The old atheists deny that God exists. The new atheists deny that God is good and that therefore he does not exist. Now we have what Christopher R. Beha describes as “new new atheists,” atheists who believe God does not exist and are trying to figure out how to live without Him.
In the current issue of Harper’s Magazine, I write about three books by writers I call the “New New Atheists.” The New Atheists—among them Richard Dawkins, Sam Harris, and the late Christopher Hitchens—wrote bestselling books in the past decade that fiercely attacked belief in God. The fundamental difference between these polemicists and the next wave of atheist writers is evident in the titles of their books. In place of Dawkins’s The God Delusion, we have Alain de Botton’s Religion for Atheists. In place of Harris’s The End of Faith, we have his follow-up, The Moral Landscape: How Science Can Determine Human Values. And in place of Hitchens’s god is not Great, we have Alex Rosenberg’s The Atheist’s Guide to Reality.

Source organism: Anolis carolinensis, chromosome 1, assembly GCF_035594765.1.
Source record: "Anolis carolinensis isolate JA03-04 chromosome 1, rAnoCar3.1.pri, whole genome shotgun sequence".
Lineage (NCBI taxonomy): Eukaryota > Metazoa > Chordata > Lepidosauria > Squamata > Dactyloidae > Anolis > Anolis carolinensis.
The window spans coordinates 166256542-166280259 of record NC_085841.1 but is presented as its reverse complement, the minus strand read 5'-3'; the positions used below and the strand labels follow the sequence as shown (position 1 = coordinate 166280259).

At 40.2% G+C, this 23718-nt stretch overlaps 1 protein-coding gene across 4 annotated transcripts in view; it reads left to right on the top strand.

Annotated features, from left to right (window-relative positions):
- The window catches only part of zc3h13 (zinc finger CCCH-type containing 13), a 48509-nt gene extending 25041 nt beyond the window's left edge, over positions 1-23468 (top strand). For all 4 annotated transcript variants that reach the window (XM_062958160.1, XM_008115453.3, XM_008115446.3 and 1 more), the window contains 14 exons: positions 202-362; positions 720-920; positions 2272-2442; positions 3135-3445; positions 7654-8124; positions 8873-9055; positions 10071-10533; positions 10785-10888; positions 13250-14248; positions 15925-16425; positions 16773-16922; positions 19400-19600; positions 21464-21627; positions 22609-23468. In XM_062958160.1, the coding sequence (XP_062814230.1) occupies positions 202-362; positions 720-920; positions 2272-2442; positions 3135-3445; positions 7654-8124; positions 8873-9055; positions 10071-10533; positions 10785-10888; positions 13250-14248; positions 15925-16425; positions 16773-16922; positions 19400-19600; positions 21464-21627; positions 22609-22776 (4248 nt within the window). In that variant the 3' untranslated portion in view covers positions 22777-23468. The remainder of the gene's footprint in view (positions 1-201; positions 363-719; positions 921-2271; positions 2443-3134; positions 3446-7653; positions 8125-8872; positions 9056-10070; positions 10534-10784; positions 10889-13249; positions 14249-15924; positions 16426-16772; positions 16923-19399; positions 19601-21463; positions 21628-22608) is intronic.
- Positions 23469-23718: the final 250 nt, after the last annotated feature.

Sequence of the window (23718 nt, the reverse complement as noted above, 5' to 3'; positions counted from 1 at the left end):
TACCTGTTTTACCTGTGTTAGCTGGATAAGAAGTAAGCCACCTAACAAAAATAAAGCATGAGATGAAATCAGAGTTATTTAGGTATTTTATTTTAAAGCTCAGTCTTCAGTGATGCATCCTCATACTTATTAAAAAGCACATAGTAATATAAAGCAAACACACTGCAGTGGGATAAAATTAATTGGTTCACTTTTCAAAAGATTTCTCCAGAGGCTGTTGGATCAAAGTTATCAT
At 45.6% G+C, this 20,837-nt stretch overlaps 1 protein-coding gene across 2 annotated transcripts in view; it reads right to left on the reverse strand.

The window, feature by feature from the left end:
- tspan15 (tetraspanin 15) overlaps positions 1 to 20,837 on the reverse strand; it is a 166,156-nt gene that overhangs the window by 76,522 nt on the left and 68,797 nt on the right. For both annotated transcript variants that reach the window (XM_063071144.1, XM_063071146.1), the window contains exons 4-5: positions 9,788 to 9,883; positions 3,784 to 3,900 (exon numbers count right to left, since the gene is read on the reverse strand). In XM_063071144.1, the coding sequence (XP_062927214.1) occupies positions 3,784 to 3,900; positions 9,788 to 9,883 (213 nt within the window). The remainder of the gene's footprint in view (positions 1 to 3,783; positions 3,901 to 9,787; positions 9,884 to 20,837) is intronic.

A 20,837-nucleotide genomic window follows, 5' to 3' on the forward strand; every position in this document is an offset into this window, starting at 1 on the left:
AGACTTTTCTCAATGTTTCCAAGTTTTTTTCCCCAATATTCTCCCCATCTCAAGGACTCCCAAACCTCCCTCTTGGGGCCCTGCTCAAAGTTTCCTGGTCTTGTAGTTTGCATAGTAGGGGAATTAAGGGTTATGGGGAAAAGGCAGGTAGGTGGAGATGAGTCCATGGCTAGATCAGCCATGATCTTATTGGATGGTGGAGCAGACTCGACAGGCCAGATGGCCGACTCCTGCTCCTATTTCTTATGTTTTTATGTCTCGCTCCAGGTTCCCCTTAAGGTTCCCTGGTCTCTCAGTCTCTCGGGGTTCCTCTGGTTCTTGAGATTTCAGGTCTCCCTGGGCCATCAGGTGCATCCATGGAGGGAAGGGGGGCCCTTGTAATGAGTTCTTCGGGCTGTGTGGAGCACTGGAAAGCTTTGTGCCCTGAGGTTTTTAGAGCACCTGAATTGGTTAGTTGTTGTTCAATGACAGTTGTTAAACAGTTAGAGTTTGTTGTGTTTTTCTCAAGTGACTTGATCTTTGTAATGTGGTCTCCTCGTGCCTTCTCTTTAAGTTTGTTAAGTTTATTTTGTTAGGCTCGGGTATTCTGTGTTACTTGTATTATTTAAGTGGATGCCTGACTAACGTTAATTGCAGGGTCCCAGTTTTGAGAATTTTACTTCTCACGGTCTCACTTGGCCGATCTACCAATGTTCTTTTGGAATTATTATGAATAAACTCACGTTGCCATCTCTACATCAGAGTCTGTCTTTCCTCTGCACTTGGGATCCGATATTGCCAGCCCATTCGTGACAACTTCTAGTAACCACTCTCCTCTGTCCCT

The New New Atheists tend not to take up the question of God’s existence, which they take for granted as settled in the negative. Instead, they seek to salvage what is lost when belief erodes, concerning themselves with what atheists ought to believe and do in religion’s stead. Botton, for instance, asks how the benefits of faith—a sense of community, a sense of wonder—might be found in the secular, while Harris addresses what might be the most vexing problem facing atheists: how morality is possible without God. Only Rosenberg—a philosopher at Duke with a predictable commitment to rigor—insists that doing away with religion means doing away with most of what comes with it: a sense of order in the universe, the hope that life has some inherent meaning, even the belief in free will.